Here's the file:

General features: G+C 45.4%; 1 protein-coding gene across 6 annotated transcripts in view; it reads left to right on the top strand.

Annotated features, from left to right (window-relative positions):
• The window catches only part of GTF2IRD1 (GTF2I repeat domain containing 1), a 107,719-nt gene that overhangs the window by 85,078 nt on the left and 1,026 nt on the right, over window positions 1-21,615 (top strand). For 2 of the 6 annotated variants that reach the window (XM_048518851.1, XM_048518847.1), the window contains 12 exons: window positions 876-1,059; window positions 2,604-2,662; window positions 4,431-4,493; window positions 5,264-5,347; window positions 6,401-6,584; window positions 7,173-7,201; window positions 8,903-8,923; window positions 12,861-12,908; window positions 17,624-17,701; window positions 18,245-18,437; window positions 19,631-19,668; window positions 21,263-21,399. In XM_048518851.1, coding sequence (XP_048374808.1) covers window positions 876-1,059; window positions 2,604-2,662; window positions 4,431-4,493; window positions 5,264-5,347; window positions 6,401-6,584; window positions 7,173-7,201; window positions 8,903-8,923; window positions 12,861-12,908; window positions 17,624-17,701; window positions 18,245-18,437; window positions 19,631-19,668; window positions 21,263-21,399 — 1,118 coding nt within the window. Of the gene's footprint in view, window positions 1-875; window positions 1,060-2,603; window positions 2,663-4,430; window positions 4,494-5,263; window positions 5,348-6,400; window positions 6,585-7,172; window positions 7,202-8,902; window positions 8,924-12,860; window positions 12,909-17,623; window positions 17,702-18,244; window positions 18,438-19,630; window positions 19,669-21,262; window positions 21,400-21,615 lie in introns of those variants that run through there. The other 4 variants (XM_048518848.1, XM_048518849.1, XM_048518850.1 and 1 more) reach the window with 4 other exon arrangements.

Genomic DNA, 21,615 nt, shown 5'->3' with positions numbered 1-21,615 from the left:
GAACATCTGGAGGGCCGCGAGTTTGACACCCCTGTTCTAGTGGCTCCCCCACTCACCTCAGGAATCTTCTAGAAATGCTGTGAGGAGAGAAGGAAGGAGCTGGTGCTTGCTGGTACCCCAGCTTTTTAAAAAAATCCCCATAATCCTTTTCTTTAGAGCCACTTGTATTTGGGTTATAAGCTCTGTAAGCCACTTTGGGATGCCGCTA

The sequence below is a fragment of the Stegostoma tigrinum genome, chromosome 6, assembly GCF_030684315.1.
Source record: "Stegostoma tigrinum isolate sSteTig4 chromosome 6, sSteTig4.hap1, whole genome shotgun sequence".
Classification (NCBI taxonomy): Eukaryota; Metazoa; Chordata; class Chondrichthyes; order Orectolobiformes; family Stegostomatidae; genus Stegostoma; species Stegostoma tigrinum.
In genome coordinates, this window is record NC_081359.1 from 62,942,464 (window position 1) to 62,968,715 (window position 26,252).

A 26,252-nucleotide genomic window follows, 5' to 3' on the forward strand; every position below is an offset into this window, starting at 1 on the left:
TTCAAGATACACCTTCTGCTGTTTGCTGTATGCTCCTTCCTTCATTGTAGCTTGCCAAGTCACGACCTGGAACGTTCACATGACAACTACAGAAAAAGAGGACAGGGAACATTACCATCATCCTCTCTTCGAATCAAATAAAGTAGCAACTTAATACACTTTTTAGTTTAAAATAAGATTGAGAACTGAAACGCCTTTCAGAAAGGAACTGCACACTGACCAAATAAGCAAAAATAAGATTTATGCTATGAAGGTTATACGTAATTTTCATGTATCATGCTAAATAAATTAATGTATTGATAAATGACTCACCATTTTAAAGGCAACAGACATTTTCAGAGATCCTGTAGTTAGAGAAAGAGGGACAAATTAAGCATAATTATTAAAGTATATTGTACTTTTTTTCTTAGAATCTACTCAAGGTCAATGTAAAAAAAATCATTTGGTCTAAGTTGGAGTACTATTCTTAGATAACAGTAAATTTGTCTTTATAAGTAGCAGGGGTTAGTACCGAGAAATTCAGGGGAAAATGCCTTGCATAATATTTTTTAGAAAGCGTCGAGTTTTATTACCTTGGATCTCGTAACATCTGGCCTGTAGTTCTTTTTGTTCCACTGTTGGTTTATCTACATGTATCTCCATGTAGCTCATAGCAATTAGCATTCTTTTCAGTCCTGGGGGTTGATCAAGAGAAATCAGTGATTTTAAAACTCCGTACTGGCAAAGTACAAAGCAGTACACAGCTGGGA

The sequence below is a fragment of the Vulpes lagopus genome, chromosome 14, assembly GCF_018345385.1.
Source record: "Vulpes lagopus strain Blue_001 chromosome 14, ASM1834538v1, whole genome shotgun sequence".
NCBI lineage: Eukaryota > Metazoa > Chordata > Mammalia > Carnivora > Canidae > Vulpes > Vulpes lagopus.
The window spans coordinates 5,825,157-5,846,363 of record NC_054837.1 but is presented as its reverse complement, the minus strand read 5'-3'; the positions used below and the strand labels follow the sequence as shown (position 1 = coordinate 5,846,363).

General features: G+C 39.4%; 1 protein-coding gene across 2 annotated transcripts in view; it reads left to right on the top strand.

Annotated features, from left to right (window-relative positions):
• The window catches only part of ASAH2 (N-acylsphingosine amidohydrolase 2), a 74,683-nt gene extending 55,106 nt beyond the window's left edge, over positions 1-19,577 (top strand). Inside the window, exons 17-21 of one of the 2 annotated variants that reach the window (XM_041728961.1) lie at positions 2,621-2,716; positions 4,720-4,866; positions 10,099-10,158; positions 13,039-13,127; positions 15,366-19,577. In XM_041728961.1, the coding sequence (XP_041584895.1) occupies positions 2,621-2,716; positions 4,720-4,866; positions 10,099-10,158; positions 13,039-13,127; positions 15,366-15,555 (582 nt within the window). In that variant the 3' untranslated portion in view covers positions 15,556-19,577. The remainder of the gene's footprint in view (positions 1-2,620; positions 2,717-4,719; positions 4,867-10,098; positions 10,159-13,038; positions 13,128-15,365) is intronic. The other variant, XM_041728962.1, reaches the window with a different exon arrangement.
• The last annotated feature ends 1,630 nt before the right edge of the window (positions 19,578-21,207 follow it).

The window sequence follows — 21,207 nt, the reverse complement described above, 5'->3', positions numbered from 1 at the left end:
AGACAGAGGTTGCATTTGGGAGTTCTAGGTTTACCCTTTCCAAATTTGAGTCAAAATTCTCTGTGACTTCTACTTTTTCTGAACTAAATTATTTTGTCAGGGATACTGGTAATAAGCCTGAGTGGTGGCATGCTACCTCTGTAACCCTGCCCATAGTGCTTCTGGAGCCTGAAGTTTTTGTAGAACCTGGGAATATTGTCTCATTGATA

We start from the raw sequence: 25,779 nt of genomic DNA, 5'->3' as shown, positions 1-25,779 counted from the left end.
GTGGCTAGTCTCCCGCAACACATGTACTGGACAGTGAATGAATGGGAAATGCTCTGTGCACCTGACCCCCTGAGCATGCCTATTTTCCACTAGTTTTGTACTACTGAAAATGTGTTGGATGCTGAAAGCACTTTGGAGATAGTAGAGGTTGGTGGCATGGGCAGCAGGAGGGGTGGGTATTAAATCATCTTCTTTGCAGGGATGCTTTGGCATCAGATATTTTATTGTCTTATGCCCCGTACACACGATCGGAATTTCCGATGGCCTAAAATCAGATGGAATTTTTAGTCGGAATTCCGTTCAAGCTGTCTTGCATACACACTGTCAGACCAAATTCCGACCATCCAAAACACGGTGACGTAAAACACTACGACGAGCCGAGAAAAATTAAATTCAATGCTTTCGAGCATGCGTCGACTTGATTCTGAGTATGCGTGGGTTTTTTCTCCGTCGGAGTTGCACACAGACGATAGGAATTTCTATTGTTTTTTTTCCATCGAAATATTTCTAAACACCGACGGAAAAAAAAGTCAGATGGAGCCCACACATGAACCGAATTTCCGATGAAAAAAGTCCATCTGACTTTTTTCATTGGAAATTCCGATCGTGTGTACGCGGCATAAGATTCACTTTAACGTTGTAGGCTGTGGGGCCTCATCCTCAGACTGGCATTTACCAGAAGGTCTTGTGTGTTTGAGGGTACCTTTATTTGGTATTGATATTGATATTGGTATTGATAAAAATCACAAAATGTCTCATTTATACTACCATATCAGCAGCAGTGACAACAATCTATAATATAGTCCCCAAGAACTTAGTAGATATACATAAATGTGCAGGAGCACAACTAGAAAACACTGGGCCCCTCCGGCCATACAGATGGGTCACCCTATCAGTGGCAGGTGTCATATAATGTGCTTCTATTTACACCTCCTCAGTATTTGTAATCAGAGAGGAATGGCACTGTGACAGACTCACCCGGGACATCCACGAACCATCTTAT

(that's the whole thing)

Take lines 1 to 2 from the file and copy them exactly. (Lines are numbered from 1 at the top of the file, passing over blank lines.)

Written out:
General features: G+C 45.4%; 1 protein-coding gene across 6 annotated transcripts in view; it reads left to right on the top strand.

Annotated features, from left to right (window-relative positions):